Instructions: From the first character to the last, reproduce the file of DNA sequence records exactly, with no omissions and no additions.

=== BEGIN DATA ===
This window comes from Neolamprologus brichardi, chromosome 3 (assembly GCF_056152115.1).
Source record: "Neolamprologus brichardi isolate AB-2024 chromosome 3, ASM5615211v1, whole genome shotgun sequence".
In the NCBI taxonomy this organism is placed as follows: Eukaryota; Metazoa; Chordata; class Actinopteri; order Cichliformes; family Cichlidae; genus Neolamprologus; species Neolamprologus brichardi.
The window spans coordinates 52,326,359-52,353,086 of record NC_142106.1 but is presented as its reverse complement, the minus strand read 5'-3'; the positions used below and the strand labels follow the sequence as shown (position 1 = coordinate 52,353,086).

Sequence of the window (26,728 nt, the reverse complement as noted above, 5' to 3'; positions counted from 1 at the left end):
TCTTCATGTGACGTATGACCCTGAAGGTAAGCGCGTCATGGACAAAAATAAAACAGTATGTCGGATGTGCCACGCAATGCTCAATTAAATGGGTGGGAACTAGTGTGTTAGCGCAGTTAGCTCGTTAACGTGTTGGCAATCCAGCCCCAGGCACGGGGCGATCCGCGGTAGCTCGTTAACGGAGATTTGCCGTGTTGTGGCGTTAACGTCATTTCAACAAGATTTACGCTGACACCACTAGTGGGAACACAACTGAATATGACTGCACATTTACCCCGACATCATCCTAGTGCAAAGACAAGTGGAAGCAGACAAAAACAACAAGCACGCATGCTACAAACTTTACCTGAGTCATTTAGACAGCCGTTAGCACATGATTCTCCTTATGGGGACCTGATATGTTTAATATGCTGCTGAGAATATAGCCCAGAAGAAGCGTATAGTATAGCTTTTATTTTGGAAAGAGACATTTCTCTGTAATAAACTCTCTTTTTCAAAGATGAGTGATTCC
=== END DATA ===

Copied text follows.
This window comes from Neolamprologus brichardi, chromosome 3 (assembly GCF_056152115.1).
Source record: "Neolamprologus brichardi isolate AB-2024 chromosome 3, ASM5615211v1, whole genome shotgun sequence".
In the NCBI taxonomy this organism is placed as follows: Eukaryota; Metazoa; Chordata; class Actinopteri; order Cichliformes; family Cichlidae; genus Neolamprologus; species Neolamprologus brichardi.
The window spans coordinates 52,326,359-52,353,086 of record NC_142106.1 but is presented as its reverse complement, the minus strand read 5'-3'; the positions used below and the strand labels follow the sequence as shown (position 1 = coordinate 52,353,086).

Sequence of the window (26,728 nt, the reverse complement as noted above, 5' to 3'; positions counted from 1 at the left end):
TCTTCATGTGACGTATGACCCTGAAGGTAAGCGCGTCATGGACAAAAATAAAACAGTATGTCGGATGTGCCACGCAATGCTCAATTAAATGGGTGGGAACTAGTGTGTTAGCGCAGTTAGCTCGTTAACGTGTTGGCAATCCAGCCCCAGGCACGGGGCGATCCGCGGTAGCTCGTTAACGGAGATTTGCCGTGTTGTGGCGTTAACGTCATTTCAACAAGATTTACGCTGACACCACTAGTGGGAACACAACTGAATATGACTGCACATTTACCCCGACATCATCCTAGTGCAAAGACAAGTGGAAGCAGACAAAAACAACAAGCACGCATGCTACAAACTTTACCTGAGTCATTTAGACAGCCGTTAGCACATGATTCTCCTTATGGGGACCTGATATGTTTAATATGCTGCTGAGAATATAGCCCAGAAGAAGCGTATAGTATAGCTTTTATTTTGGAAAGAGACATTTCTCTGTAATAAACTCTCTTTTTCAAAGATGAGTGATTCC